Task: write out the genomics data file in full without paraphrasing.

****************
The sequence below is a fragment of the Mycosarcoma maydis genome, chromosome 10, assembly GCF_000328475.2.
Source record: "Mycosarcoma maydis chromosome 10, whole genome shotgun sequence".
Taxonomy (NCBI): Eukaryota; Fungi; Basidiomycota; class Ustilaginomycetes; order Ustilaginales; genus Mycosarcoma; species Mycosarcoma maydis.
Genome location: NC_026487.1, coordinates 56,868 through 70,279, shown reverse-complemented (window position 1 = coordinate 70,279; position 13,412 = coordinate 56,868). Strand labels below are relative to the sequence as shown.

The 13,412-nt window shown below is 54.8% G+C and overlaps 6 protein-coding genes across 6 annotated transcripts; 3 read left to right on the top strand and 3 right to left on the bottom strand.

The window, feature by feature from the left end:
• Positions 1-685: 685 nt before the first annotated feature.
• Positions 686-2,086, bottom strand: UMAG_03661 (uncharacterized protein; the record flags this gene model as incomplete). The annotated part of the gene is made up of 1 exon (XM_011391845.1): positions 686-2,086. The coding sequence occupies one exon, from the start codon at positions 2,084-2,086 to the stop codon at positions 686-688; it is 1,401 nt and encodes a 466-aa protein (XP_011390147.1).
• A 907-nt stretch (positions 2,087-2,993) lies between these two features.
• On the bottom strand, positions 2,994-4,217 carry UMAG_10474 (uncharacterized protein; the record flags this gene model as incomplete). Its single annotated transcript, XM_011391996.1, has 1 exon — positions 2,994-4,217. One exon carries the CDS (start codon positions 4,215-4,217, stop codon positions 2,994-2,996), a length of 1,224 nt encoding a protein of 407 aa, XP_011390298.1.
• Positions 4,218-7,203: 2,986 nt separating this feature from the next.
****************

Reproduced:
The sequence below is a fragment of the Mycosarcoma maydis genome, chromosome 10, assembly GCF_000328475.2.
Source record: "Mycosarcoma maydis chromosome 10, whole genome shotgun sequence".
Taxonomy (NCBI): Eukaryota; Fungi; Basidiomycota; class Ustilaginomycetes; order Ustilaginales; genus Mycosarcoma; species Mycosarcoma maydis.
Genome location: NC_026487.1, coordinates 56,868 through 70,279, shown reverse-complemented (window position 1 = coordinate 70,279; position 13,412 = coordinate 56,868). Strand labels below are relative to the sequence as shown.

The 13,412-nt window shown below is 54.8% G+C and overlaps 6 protein-coding genes across 6 annotated transcripts; 3 read left to right on the top strand and 3 right to left on the bottom strand.

The window, feature by feature from the left end:
• Positions 1-685: 685 nt before the first annotated feature.
• Positions 686-2,086, bottom strand: UMAG_03661 (uncharacterized protein; the record flags this gene model as incomplete). The annotated part of the gene is made up of 1 exon (XM_011391845.1): positions 686-2,086. The coding sequence occupies one exon, from the start codon at positions 2,084-2,086 to the stop codon at positions 686-688; it is 1,401 nt and encodes a 466-aa protein (XP_011390147.1).
• A 907-nt stretch (positions 2,087-2,993) lies between these two features.
• On the bottom strand, positions 2,994-4,217 carry UMAG_10474 (uncharacterized protein; the record flags this gene model as incomplete). Its single annotated transcript, XM_011391996.1, has 1 exon — positions 2,994-4,217. One exon carries the CDS (start codon positions 4,215-4,217, stop codon positions 2,994-2,996), a length of 1,224 nt encoding a protein of 407 aa, XP_011390298.1.
• Positions 4,218-7,203: 2,986 nt separating this feature from the next.